In 1970, the Jesuit priest Robert Drinan was elected to Congress after famously running as an antiwar candidate; he served for a decade, opposing the encroachment of U.S. military forces into Cambodia and actively calling for President Nixon's impeachment. Schroth's workmanlike biography carefully and lovingly chronicles Drinan's life and work, from his childhood and youth in Massachusetts through his development into a passionate advocate for civil rights and ecumenical dialogue, especially between Christians and Jews, and as a moral architect for change in America. Although Drinan left public office in a controversy over his stated beliefs about abortion, he continued to be involved deeply in affairs that involved politics and religion. In his last major book, Can God and Caesar Coexist? (2004), Drinan reminded us that the right to practice the religion of one's own choice is very new in human history and asked, if this right were enforced, whether or not the world would be spared the violent wars caused by the clash of religious beliefs. Schroth's loving tribute to Drinan restores the late priest-legislator's thoughtful and forceful voice to contemporary religious life. (Nov.)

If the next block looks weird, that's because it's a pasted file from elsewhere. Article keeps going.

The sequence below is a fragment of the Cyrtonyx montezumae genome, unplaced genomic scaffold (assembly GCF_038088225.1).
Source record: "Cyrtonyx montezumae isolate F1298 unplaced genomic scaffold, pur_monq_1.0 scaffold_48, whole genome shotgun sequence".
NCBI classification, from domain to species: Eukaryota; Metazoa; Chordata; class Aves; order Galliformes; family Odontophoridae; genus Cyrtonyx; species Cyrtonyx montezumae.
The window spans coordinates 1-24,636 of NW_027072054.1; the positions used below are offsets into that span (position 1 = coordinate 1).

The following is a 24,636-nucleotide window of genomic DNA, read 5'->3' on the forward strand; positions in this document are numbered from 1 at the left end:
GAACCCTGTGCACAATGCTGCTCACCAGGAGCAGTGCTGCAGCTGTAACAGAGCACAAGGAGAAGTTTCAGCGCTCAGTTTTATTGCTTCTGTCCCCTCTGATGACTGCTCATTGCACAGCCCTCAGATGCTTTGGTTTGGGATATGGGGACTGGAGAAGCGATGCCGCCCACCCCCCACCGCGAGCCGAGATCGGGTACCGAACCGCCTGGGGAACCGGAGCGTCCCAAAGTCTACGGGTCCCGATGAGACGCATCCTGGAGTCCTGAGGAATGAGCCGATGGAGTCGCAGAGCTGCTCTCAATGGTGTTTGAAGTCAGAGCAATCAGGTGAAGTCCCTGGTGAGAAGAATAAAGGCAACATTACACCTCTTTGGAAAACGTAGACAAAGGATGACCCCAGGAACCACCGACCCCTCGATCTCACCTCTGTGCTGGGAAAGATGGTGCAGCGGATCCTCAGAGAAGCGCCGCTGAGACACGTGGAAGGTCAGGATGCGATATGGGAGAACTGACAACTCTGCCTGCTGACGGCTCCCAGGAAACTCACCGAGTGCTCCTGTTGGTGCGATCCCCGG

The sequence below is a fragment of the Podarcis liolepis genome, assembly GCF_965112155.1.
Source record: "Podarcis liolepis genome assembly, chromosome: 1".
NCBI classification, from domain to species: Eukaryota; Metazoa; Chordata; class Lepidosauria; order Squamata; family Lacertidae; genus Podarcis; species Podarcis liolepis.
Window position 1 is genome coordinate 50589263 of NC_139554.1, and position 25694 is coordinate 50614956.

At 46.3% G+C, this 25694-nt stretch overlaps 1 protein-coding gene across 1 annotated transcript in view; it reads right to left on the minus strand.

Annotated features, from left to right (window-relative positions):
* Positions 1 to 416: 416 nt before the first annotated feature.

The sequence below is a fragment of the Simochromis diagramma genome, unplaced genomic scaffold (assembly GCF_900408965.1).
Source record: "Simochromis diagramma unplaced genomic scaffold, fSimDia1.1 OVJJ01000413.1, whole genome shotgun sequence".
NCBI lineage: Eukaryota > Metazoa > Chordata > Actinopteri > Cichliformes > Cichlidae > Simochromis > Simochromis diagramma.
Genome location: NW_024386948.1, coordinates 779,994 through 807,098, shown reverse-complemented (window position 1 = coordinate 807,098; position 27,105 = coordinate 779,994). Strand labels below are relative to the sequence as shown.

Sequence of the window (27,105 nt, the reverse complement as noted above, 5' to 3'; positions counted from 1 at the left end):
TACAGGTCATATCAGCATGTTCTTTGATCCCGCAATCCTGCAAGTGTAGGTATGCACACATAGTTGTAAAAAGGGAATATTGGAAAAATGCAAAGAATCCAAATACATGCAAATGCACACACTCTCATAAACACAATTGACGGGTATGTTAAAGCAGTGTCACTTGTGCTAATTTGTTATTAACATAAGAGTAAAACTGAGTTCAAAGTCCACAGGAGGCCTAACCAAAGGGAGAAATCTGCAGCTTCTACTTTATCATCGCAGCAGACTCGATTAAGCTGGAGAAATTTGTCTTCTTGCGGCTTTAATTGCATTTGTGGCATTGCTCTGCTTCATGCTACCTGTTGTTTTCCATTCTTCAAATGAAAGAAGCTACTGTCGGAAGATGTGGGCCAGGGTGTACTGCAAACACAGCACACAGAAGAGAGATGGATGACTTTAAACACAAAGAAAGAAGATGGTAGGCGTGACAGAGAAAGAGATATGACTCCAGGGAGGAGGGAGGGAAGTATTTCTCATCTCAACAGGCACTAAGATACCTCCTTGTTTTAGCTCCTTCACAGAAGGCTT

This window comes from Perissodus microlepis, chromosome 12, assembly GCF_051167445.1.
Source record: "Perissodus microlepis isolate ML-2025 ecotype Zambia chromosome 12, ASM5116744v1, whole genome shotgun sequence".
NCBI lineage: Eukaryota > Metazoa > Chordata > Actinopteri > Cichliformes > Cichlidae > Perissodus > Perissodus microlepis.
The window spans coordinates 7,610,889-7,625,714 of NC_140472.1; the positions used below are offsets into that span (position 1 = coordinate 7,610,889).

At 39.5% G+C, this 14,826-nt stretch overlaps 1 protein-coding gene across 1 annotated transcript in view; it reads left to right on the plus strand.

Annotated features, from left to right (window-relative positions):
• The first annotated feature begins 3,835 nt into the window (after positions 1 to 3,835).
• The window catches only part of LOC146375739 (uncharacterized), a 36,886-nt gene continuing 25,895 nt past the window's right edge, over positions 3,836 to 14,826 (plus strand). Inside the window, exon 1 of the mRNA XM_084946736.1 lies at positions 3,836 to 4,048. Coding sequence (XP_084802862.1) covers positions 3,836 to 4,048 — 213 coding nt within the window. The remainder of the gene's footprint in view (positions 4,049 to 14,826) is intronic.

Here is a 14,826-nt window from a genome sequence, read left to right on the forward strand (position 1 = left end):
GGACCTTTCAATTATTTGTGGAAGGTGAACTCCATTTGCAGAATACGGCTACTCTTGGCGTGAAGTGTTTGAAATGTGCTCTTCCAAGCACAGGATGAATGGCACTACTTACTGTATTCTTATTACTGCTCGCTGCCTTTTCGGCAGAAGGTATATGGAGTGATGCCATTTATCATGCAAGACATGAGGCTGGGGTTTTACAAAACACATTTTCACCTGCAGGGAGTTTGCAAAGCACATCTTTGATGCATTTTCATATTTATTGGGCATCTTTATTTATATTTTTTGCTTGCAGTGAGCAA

Reviewed on: 11/22/2010 Release date: 11/01/2010 Genre: Religion
During the Covid-19 crisis, Publishers Weekly is providing free digital access to our magazine, archive, and website. To receive the access to the latest issue delivered to your inbox free each week, enter your email below.